TOKYO (Reuters) - Japanese baseball pulls in the fans, produces the players and rakes in revenue many American clubs would be proud of -- but in terms of profit they still languish in the little league.
Despite earning similar revenues to Major League Baseball teams in North America, few of Japan’s 12 big professional outfits say they are profitable, prompting even their once-indulgent owners to cut costs in tough times.
Add in the credit crunch and sliding TV revenues and teams are tightening their purse strings in ever more dramatic and visible ways, including the imminent departure of high-profile American manager Bobby Valentine from the Chiba Lotte Marines.
“However hard Japanese baseball teams work to cut costs and boost revenue, most of them can’t become profitable,” said Munehiko Harada, a sports management professor at Waseda University. “They have done so much but they are still struggling. We might be seeing the limit of their potential now.”
The contrast with U.S. teams, almost all of which are reported to be profitable according to a Forbes magazine list, comes down to huge stadium fees faced by Japan’s teams.
U.S. baseball teams typically own stadiums or get subsidized access to public facilities but most Japanese teams hire venues at commercial rates, often from private investors.
The Fukuoka Softbank Hawks pay 4.8 billion yen ($49 million) a year, a quarter of their annual revenue, to the Government of Singapore Investment Corp (GIC), owner of the team’s home stadium, said Itaru Kobayashi, a team director.
That is about seven times the sum the New York Yankees paid New York City for its former home, the Yankee Stadium, records from the New York City Comptroller’s Office show.
The Hawks, now owned by a mobile phone company, Softbank Corp, have never made a profit since the team was founded in 1938 despite having the fourth-highest audience.
“I always ask myself why it costs so much to operate a baseball team in Japan,” Kobayashi laments.
Japanese teams survive because their losses are treated as tax-deductible marketing costs for their corporate owners, which include meat packer Nippon Meat Packers Inc, leasing company Orix Corp and drink maker Yakult Honsha.
But the sustainability of that model may be in doubt as team owners such as Orix, with a huge exposure to a troubled property market, face difficult times.
The departure of just one team could threaten a 60-year-old system of two leagues with just six teams each, as it did when high costs drove out Kintetsu Corp’s Buffaloes.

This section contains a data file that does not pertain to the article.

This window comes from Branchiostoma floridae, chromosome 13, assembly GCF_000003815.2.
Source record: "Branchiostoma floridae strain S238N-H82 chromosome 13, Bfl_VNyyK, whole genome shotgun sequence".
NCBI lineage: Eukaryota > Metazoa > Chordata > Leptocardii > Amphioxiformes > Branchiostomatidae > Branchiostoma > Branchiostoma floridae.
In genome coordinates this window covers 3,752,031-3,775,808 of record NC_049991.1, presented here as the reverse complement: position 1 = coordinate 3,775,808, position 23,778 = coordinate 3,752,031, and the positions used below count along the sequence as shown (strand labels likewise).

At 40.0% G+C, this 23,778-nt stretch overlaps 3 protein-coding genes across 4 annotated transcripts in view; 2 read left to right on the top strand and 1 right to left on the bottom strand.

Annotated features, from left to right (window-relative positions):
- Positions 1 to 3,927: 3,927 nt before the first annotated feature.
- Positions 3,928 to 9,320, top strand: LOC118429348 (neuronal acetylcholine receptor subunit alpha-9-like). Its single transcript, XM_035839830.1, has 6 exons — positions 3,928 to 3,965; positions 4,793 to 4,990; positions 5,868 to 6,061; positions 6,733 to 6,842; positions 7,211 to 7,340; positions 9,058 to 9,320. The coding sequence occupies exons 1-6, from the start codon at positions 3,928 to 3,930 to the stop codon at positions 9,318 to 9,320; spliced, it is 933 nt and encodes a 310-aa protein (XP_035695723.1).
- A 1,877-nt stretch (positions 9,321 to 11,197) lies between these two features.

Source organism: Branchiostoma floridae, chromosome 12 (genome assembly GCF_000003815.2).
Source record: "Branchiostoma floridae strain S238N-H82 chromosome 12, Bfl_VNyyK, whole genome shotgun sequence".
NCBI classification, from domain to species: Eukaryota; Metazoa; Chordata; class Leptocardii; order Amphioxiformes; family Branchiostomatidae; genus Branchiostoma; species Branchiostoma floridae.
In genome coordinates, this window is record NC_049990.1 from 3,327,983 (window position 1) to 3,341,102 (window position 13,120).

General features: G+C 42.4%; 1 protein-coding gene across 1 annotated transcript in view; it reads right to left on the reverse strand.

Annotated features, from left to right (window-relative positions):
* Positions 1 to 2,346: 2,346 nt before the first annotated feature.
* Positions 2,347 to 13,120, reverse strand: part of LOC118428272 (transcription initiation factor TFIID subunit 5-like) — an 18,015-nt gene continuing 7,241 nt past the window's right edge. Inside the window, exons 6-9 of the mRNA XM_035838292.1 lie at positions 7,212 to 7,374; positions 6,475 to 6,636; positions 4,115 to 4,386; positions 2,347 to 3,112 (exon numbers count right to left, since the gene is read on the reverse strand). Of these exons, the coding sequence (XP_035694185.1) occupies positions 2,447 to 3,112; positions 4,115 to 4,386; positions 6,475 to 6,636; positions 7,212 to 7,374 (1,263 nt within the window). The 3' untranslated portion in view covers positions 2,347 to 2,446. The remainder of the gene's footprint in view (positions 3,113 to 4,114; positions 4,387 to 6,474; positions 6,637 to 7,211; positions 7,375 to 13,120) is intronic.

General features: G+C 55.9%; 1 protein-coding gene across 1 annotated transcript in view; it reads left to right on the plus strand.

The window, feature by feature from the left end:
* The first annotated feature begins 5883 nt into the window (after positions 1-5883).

Only the arrival of a new team, internet shopping mall operator Rakuten’s Eagles, saved the day back then.
Some teams are fighting back. The six Pacific League teams created in 2007 a company, Pacific League Marketing, to woo sponsors and generate cash from a mobile phone website.
The exit of Kintetsu jolted other teams, said George Morimoto, a director at Pacific League Marketing.
“Other teams started feeling that they could be another team that would be abandoned by their owner,” Morimoto said.
Pacific League teams have tended to earn less than those in the rival league, which wins high TV ratings for the Yomiuri Giants, the one team with a national following.
Pacific League teams have also taken practical decisions, such as moving to smaller cities in pursuit of more loyal fans.
The Nippon-Ham Fighters moved to the northern city of Sapporo from Tokyo while the Eagles’ home is Sendai, also north of Tokyo.
The Eagles also won a cheap stadium deal, paying the local authority only around $500,000 in rent for an old stadium, although it has spent $88 million to restore it.
The Eagles control sales of food, drinks and advertising in the ballpark, a sharp contrast to other teams paying commercial rents and watching such revenues go to the stadium owner.
It’s a constant battle to make money, even for the Giants, the Central League champions for the past two years.
Its profits have fallen for three years in a row to just 1.3 billion yen ($13.5 million) in the year to March 2008 despite revenues of 24 billion yen -- on a par with MLB’s fourth largest revenue earner the Los Angeles Dodgers, according to Forbes.
Faced with sliding sales of lucrative season tickets in tough times, the Giants have innovated with day games to attract families and increase attendance.
But with 90 percent of its 46,000-seat Tokyo Dome already filled each game and stadium owner Tokyo Dome Corp running concession stalls, it has few options to boost revenue.
“There may not be much room left for us to boost profits with the Tokyo Dome’s capacity being limited,” said team president Tsunekazu Momoi.
Editing by Rodney Joyce and Ossian Shine